View details for DOI 10.1542/peds.2022-058846

    View details for PubMedID 37066669

  • Detection of Speech-Language Delay in the Primary Care Setting: An Electronic Health Record Investigation. Journal of developmental and behavioral pediatrics : JDBP Frelinger, C., Gardner, R. M., Huffman, L. C., Whitgob, E. E., Feldman, H. M., Bannett, Y. 2023; 44 (3): e196-e203


    The purpose of this study is to determine the rate and age at first identification of speech-language delay in relation to child sociodemographic variables among a pediatric primary care network.We analyzed a deidentified data set of electronic health records of children aged 1- to 5-years-old seen between 2015 and 2019 at 10 practices of a community-based pediatric primary health care network. Primary outcomes were numbers (proportions) of patients with relevant ICD-10 visit-diagnosis codes and patient age (months) at first documentation of speech-language delay. Regression models estimated associations between outcomes and patient characteristics, adjusting for practice affiliation.Of 14,559 included patients, 2063 (14.1%) had speech-language delay: 68.4% males, 74.4% with private insurance, and 96.1% with English as a primary household language. Most patients (60%) were first identified at the 18- or 24-month well-child visit. The mean age at first documentation was 25.4 months (SD = 9.3), which did not differ between practices reporting the use of standardized developmental screener and those using surveillance questionnaires. Regression models showed that males were more than twice as likely than females to be identified with speech-language delay (adjusted odds ratio [aOR] = 2.05, 95% CI: [1.86-2.25]); publicly insured were more likely than privately insured patients to be identified with speech-language delay (aOR = 1.48, 95% CI: [1.30-1.68]). Females were older than males at first identification (+1.2 months, 95% CI: [0.3-2.1]); privately insured were older than military insured patients (private +3.3 months, 95% CI: [2.2-4.4]).Pediatricians in this network identified speech-language delays at similar rates to national prevalence. Further investigation is needed to understand differences in speech-language delay detection across patient subgroups in practices that use developmental screening and/or surveillance.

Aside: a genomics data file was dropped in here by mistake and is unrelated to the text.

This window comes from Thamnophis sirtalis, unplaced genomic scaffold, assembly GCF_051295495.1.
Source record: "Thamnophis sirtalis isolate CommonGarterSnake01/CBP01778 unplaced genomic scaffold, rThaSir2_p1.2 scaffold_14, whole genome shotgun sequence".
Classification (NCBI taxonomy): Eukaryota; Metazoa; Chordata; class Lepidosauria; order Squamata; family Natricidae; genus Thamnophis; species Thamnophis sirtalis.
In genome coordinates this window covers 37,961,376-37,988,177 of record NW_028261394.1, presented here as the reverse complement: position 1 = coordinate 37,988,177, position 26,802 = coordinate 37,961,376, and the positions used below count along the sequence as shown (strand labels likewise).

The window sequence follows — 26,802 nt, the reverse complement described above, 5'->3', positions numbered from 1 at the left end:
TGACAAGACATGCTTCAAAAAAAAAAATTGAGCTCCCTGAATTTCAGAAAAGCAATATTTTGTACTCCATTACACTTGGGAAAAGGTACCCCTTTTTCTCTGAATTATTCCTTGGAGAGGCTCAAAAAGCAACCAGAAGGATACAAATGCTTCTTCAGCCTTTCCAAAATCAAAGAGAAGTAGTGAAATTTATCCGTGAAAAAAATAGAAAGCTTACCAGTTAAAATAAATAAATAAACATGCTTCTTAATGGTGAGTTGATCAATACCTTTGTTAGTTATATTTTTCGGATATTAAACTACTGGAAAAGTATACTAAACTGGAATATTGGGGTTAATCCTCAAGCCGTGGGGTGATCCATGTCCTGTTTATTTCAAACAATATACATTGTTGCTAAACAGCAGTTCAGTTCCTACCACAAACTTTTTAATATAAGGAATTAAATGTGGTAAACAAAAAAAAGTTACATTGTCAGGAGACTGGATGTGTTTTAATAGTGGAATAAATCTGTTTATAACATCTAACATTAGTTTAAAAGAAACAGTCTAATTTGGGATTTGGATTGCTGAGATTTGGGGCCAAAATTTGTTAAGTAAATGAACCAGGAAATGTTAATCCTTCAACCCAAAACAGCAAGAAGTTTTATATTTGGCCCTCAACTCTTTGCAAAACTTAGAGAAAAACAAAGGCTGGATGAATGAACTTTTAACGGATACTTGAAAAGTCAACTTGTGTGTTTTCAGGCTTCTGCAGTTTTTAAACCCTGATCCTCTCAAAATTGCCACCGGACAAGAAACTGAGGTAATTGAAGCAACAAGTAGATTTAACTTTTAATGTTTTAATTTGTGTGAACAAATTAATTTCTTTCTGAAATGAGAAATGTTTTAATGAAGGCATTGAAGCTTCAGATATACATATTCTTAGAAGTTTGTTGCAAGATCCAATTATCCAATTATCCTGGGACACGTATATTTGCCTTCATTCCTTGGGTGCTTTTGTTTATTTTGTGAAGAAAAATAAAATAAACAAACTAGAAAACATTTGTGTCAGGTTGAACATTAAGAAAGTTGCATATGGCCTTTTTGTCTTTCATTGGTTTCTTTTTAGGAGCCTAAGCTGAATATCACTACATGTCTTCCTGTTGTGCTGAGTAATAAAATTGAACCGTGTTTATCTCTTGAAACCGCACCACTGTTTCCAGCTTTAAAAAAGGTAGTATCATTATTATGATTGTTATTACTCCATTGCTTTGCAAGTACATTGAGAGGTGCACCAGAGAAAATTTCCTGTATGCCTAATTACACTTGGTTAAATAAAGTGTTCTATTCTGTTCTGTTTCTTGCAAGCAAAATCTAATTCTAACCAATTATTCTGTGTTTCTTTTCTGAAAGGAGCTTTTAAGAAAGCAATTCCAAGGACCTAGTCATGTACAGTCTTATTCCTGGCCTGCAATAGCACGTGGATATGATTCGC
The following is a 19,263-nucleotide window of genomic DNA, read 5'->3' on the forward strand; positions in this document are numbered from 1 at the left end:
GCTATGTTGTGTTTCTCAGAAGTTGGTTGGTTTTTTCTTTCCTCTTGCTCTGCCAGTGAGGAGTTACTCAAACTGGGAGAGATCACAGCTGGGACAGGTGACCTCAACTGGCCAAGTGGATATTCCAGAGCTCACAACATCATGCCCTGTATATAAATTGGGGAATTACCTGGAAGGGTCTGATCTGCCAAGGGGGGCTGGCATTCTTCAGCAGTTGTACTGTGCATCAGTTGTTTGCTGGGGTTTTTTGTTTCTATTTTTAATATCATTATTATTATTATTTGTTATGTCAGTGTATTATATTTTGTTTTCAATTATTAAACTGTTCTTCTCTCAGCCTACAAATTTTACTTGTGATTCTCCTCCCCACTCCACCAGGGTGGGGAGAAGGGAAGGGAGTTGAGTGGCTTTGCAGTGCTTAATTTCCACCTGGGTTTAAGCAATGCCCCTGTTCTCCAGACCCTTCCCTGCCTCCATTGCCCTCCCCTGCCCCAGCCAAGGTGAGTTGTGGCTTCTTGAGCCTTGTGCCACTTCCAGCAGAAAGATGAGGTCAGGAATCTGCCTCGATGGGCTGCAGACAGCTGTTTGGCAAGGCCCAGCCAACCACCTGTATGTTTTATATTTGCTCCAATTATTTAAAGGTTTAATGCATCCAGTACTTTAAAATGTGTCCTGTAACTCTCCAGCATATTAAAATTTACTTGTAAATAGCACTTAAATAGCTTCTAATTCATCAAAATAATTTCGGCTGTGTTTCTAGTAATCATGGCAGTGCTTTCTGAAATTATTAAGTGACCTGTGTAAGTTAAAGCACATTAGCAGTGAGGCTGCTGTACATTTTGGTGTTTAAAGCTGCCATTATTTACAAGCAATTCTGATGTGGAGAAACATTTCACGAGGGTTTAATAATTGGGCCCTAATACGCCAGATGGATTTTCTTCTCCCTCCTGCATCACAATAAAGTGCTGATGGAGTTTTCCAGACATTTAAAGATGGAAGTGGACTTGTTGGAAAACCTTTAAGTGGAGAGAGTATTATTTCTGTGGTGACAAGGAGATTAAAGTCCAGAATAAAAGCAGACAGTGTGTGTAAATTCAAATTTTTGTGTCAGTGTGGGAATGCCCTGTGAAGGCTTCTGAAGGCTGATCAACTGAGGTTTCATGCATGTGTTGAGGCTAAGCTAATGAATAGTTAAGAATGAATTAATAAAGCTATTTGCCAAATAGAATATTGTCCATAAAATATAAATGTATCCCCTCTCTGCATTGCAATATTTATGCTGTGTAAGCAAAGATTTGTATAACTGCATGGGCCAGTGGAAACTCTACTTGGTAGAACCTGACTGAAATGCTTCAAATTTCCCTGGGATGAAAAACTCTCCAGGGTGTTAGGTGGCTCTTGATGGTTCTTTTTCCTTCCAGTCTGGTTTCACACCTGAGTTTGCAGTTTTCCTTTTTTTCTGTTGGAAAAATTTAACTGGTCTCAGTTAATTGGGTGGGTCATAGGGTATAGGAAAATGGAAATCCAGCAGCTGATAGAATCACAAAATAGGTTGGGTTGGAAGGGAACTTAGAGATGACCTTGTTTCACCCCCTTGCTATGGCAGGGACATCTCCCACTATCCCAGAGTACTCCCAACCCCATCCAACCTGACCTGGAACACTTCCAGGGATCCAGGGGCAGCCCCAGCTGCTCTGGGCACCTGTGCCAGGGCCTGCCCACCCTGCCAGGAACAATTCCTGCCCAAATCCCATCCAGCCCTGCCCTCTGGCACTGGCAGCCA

View details for DOI 10.1097/DBP.0000000000001167

    View details for PubMedID 36978234

  • Continuity of Care in Primary Care for Young Children with Chronic Conditions. Academic pediatrics Bannett, Y., Gardner, R. M., Huffman, L. C., Feldman, H. M., Sanders, L. M. 2022


    OBJECTIVES: (1) To assess continuity of care (CoC) within primary-care practices for children with asthma and autism spectrum disorder (ASD) compared to children without chronic conditions, and (2) to determine patient and clinical-care factors associated with CoC.METHODS: Retrospective cohort study of electronic health records from office visits of children <9 years, seen ≥4 times between 2015 and 2019 in 10 practices of a community-based primary healthcare network in California. Three cohorts were constructed: (1)Asthma: ≥2 visits with asthma visit-diagnoses; (2)ASD: same method; (3)Controls: no chronic conditions. CoC, using Usual Provider of Care measure (range >0-1), was calculated for (1) all visits (overall) and (2) well-care visits. Fractional regression models examined CoC adjusting for patient age, medical insurance, practice affiliation, and number of visits.RESULTS: Of 30,678 children, 1875 (6.1%) were classified as Asthma, 294 (1.0%) as ASD, and 15,465 (50.4%) as Controls. Overall CoC was lower for Asthma (Mean=0.58, SD 0.21) and ASD (M=0.57, SD 0.20) than Controls (M=0.66, SD 0.21); differences in well-care CoC were minimal. In regression models, lower overall CoC was found for Asthma (aOR 0.90, 95% CI 0.85-0.94). Lower overall and well-care CoC were associated with public insurance (aOR 0.77, CI 0.74-0.81; aOR 0.64, CI 0.59-0.69).CONCLUSION: After accounting for patient and clinical-care factors, children with asthma, but not with ASD, in this primary-care network had significantly lower CoC compared to children without chronic conditions. Public insurance was the most prominent patient factor associated with low CoC, emphasizing the need to address disparities in CoC.